The county is as highly favored in its water supplies as any other in the great Cotton Belt. Its water is both excellent and abundant. The chief streams are the Tombigbee river, and Okatuppah, Clear, Yantley, Kinterbish, Tickabum, Bogue Chitta, Wahalak, Bogue Loosa, Surveyor's, Pascus, and Turkey creeks. The county abounds in many superior springs, both of freestone and mineral waters. One of these mineral springs, Bladon, has attained considerable note as a watering-place. These famous springs are located just three miles from the Tombigbee river, and are regarded as having superior curative waters. This is especially true concerning diseases of the stomach and liver. The surroundings of these springs are healthy.
The chief towns and villages are Butler, the county-seat, with a population of about 300, Mt. Sterling, and Pushmatuha. The survey of the projected route of the Pensacola and Memphis railroad passes directly through Butler and Pushmatuha. This new line, when completed, will impart fresh life to the county and develop its agricultural and timber resources. At present, there is no railroad that touches the county. For transportation, the people of the county rely largely upon the Tombigbee river, which flows along its eastern border. The Mobile and Ohio railroad, which runs not a great distance from the western boundary, through the State of Mississippi, affords transportation for the inhabitants of that section.
Schools in nearly every part of the county are good. Butler, Mt. Sterling, Pushmatuha, and Bladon Springs have first-class schools and churches. Educational facilities are within easy reach of every populated section of Choctaw.
Lands may be purchased in many sections of the county at one dollar per acre. They extend in value up to six dollars. Public lands, which are always subject to entry, are found. The people are friendly to immigration. There are 109,640 acres of government land in the county.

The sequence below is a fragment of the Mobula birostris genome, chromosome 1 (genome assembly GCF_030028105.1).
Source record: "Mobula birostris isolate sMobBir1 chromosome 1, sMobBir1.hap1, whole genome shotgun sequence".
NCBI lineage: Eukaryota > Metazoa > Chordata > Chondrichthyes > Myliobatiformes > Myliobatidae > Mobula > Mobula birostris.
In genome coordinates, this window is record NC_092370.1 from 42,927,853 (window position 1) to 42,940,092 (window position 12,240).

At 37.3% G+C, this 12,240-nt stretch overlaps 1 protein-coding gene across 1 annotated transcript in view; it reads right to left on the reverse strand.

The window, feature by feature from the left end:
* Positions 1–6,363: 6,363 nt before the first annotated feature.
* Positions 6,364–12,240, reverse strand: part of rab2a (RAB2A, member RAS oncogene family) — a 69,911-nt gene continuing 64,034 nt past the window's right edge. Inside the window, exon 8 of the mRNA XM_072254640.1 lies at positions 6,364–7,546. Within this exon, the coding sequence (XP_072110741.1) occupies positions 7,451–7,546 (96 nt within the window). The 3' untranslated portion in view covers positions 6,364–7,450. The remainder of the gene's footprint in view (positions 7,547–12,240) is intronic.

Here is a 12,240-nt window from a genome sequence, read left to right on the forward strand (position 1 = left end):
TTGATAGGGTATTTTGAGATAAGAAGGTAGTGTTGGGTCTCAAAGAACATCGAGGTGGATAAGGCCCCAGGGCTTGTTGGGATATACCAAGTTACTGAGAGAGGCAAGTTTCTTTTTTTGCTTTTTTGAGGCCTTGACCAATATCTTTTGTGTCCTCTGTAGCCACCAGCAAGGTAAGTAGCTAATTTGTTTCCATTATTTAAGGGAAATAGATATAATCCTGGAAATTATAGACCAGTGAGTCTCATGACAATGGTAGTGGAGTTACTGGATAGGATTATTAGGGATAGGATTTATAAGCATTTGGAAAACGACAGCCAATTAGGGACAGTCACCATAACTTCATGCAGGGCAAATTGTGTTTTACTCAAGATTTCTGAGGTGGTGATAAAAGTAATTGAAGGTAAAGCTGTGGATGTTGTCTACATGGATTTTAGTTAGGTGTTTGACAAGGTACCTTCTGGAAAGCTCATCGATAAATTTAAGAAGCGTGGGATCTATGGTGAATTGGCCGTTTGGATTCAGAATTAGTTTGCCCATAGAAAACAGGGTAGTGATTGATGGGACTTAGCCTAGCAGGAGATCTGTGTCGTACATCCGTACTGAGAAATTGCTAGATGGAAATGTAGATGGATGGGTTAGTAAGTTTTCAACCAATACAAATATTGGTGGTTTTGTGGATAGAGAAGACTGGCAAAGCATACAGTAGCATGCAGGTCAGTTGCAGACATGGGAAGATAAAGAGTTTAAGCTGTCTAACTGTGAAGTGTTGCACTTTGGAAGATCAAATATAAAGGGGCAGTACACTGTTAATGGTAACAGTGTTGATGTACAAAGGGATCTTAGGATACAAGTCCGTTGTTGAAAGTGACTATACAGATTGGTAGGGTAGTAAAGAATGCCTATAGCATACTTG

Source: Northern Alabama - Historical and Biographical by Smith & De Land, Birmingham, Ala 1888 - Transcribed by Veneta McKinney
Population: White 7,390; colored 8,341. Area, 930 square miles; oak and hickory and long leaf pine uplands, 830 square miles; pine hills, 100 square miles.
Acres - In cotton 31,086; in corn 25,613; in oats 3,338; in rice 38: in sugar-cane 101; in tobacco 23; in sweet potatoes 748.
Approximate number of bales of cotton 10,000.
County Seat - Butler: population, 300; forty miles east of Meridian, Miss., near the Tombigbee River.
Newspaper published at County Seat - The Choctaw Herald (Democratic).
Post offices in the County - Aquilla, Ararat, Bergamot, Bevill's Store, Bladen Springs, Butler, De Sotoville, Fail, Isney, Lenora, Lusk, Melvin, Mount Sterling, Naheola. Pushmataha, Rescueville, Silas, Souwilpa. Tompkinsville, Tuscahoma, Womack Hill, Yantley Creek.
The county was organized December 29, 1847, from territory originally belonging to Washington and Sumter Counties. It is in the western portion of the State, and bounded, north by Sumter, south by Washington, east by Marengo and Clarke, and west by Mississippi.
The lands are rolling and flat. The ridges and pine lands are sandy, but the river and creek "bottoms" are all alluvial. The pine forests are extensive, and can be and are being made a source of great wealth. Grazing for cattle is in great abundance and first-class in the outlying lands.
The inhabitants are honest, industrious, brave and patriotic, and gladly welcome all good people who may come to make their home with them. There are numerous churches and school-houses scattered throughout the county easy of access.